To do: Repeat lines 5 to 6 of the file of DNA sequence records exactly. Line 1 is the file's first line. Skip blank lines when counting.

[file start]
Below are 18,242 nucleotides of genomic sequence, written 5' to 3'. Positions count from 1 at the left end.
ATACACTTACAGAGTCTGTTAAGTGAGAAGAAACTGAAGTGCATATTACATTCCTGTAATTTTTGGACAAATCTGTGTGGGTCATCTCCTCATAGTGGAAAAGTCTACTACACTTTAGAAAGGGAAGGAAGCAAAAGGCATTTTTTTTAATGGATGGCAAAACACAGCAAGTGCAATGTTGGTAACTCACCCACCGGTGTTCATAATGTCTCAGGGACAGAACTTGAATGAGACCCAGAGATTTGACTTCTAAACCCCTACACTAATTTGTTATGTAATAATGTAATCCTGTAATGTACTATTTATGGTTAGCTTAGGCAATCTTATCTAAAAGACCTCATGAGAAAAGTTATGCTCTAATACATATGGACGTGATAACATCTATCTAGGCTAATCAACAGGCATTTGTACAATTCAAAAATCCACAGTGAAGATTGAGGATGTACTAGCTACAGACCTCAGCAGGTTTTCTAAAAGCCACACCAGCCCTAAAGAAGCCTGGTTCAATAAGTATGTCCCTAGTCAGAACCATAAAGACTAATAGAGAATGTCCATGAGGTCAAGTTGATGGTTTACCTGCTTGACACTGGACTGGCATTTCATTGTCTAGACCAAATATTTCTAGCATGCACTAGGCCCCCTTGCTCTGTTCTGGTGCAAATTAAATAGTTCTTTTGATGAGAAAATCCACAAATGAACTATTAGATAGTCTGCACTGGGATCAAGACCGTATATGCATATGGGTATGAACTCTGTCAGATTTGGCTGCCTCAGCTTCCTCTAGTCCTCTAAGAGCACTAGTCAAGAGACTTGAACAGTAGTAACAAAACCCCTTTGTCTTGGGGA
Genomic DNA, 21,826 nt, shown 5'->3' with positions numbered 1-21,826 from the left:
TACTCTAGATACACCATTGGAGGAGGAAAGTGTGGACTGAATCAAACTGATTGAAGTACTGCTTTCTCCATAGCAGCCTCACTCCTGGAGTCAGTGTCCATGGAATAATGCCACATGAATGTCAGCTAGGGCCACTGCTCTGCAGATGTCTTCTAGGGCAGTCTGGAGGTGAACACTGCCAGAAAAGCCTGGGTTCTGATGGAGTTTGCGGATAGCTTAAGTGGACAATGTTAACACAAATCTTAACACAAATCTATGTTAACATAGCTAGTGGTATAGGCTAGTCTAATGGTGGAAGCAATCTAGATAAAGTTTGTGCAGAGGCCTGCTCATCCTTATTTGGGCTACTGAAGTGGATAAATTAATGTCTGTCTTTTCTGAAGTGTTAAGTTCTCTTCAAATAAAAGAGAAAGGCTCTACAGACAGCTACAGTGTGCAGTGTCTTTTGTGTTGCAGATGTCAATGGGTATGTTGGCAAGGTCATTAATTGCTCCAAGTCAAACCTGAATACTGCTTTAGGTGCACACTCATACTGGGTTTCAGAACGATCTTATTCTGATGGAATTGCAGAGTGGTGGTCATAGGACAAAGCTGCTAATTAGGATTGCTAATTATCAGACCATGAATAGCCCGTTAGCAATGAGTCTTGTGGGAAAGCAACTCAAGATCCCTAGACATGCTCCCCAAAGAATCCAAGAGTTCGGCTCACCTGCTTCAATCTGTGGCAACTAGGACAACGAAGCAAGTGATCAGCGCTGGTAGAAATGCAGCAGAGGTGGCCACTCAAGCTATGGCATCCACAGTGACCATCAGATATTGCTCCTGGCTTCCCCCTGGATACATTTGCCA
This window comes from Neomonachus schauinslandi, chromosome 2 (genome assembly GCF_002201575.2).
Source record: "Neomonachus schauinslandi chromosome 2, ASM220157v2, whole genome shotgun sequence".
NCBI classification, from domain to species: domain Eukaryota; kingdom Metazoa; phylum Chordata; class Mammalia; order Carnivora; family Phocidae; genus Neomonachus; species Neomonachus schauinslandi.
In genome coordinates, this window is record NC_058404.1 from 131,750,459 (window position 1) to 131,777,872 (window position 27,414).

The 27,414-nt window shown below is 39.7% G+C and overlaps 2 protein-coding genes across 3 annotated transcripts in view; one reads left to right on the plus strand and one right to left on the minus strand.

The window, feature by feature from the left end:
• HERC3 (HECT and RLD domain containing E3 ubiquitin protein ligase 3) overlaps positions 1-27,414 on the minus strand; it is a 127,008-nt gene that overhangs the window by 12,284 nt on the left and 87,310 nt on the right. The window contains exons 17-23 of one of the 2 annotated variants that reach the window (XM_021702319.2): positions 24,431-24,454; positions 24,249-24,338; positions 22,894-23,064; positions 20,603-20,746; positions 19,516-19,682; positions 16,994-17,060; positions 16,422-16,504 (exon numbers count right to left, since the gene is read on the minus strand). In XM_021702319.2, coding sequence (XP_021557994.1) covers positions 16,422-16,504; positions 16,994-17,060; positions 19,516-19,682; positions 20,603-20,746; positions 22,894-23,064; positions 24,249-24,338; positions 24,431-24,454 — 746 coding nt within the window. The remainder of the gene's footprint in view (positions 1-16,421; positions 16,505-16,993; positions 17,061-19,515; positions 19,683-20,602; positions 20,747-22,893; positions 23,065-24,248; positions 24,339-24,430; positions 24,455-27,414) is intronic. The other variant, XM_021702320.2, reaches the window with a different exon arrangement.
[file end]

This window comes from Neomonachus schauinslandi, chromosome 2 (genome assembly GCF_002201575.2).
Source record: "Neomonachus schauinslandi chromosome 2, ASM220157v2, whole genome shotgun sequence".